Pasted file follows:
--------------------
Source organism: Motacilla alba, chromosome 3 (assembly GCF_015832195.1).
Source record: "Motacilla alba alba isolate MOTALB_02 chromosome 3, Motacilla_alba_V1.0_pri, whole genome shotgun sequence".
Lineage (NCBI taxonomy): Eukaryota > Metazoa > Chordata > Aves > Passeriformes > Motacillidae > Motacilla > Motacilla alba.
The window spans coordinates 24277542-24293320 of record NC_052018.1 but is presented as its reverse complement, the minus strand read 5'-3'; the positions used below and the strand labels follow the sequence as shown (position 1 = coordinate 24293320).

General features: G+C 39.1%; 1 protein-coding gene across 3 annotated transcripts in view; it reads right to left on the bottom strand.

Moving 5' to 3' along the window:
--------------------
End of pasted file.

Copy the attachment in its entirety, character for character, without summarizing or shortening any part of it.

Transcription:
Source organism: Motacilla alba, chromosome 3 (assembly GCF_015832195.1).
Source record: "Motacilla alba alba isolate MOTALB_02 chromosome 3, Motacilla_alba_V1.0_pri, whole genome shotgun sequence".
Lineage (NCBI taxonomy): Eukaryota > Metazoa > Chordata > Aves > Passeriformes > Motacillidae > Motacilla > Motacilla alba.
The window spans coordinates 24277542-24293320 of record NC_052018.1 but is presented as its reverse complement, the minus strand read 5'-3'; the positions used below and the strand labels follow the sequence as shown (position 1 = coordinate 24293320).

General features: G+C 39.1%; 1 protein-coding gene across 3 annotated transcripts in view; it reads right to left on the bottom strand.

Moving 5' to 3' along the window: